A quick search for “monkeypox” on Google News is enough to give a person whiplash. More than two years into the COVID-19 pandemic, infectious diseases have a lot of people on edge, and many of the media’s headlines are definitely anxiety inducing. “There’s a Monkeypox Vaccine. But Not Everyone May Need It,” reads a headline in Time, practically begging people to wonder whether they need it. “Is Monkeypox Just the Beginning?” Rolling Stone asks. Other headlines frame the story differently. “Monkeypox likely isn’t much of a threat to the public, a White House official says,” reads an NPR headline.
President Joe Biden appeared to telegraph the dueling narratives, telling the press on Sunday that monkeypox “is something everybody should be concerned about.” Just a day later, Biden had a more reassuring message. “We have vaccines to take care of it,” the president said on a trip to Tokyo, according to CNN. “I just don’t think it rises to the level of the kind of concern that existed with COVID-19.”
The monkeypox virus is a cousin of the variola virus that causes smallpox, the disease that has sparked numerous deadly epidemics throughout human history. But smallpox—which has been eradicated, save for samples in labs in the United States and Russia—had a fatality rate of 30 percent. The strain of monkeypox turning up in Europe, the United States, and elsewhere is much milder and most people can recover at home in two to four weeks. Monkeypox is endemic in parts of West and Central Africa.
Since 1970, 11 African countries have reported monkeypox cases. A large outbreak began in Nigeria in 2017, leading to hundreds of confirmed and suspected cases, according to the World Health Organization (WHO).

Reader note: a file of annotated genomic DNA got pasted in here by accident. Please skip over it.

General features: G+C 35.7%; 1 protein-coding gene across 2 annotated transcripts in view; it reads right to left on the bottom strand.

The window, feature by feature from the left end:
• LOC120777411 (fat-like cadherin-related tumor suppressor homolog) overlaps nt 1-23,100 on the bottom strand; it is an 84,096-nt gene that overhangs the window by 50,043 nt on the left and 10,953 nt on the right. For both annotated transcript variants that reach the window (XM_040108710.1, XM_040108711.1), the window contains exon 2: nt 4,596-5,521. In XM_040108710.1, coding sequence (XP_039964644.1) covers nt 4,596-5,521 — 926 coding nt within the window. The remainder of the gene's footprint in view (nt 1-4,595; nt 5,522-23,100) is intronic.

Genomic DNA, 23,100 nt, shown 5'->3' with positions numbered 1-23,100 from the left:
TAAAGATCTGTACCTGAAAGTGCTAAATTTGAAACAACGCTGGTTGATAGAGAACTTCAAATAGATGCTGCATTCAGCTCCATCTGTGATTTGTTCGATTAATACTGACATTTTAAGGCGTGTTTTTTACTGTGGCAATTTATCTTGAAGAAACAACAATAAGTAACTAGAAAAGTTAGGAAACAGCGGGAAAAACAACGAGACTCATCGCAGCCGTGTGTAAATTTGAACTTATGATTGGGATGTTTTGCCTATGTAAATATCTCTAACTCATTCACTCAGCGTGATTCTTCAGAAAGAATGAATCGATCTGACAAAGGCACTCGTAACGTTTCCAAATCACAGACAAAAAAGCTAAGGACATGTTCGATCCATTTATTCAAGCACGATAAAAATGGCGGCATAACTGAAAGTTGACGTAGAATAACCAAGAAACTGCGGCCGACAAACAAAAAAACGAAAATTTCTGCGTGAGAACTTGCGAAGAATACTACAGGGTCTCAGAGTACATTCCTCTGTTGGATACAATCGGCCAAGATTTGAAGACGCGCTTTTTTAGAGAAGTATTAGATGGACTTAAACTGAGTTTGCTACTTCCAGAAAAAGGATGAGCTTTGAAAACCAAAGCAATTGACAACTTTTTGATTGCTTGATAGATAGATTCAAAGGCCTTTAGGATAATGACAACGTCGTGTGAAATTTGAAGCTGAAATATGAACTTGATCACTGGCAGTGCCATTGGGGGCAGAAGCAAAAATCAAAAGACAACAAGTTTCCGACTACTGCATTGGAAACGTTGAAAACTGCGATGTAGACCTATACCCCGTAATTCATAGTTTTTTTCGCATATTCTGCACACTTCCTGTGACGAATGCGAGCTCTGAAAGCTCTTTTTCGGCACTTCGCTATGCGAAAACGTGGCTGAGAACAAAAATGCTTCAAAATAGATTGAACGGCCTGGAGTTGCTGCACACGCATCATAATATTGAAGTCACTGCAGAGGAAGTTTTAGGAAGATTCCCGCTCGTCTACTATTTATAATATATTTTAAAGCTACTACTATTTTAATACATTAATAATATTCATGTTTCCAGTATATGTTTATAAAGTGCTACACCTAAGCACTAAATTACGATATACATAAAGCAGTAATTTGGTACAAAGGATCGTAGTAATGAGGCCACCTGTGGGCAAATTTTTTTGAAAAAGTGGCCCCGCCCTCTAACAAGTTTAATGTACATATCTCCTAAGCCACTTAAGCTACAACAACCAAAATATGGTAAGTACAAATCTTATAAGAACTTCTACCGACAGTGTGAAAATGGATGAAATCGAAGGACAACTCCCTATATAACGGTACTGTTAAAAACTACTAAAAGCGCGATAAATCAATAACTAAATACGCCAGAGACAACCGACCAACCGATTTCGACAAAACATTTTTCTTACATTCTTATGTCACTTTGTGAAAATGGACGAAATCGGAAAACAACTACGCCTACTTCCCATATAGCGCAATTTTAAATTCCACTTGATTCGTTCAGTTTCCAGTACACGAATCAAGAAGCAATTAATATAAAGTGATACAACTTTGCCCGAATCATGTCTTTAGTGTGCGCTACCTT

Anne Rimoin, professor of epidemiology at the UCLA Fielding School of Public Health, told CBS that in areas with poor access to health care, monkeypox can be fatal in up to 3.5 percent of cases. In the United States, when 47 people caught the virus in 2003, nobody died.
Critically the virus causing worldwide alarm does not appear to spread easily, in contrast to SARS-CoV-2, the virus that causes COVID-19. Unlike COVID-19, monkeypox is thought to require prolonged or very close contact to spread, according to the CDC.
"COVID is spread by respiratory route and is highly infectious. This doesn't appear to be the case with the monkeypox," Martin Hirsch, a doctor at the Massachusetts General Hospital, told Reuters.
Between May 13 and May 21, according to the WHO, fewer than 100 cases of monkeypox were being reported in 12 countries. Despite the low number of cases, it’s unusual to see so many outbreaks in different places outside the African countries where the disease is endemic. “We do not usually see this level of apparently sustained spread in outbreaks occurring outside of endemic regions and not associated to travel or animal exposure,” Boghuma Titanji, an infectious diseases physician at Emory University, told The New York Times.
But there are medicines and vaccines that are effective against monkeypox. Moreover, given that the virus isn’t considered very infectious, while cases are likely to rise in the coming weeks, the virus won’t cause another COVID-19-style pandemic, experts say.
Perhaps the BBC best asked the question likely on many people’s minds in one of that network’s recent monkeypox headlines: “Monkeypox: Time to worry or one to ignore?”
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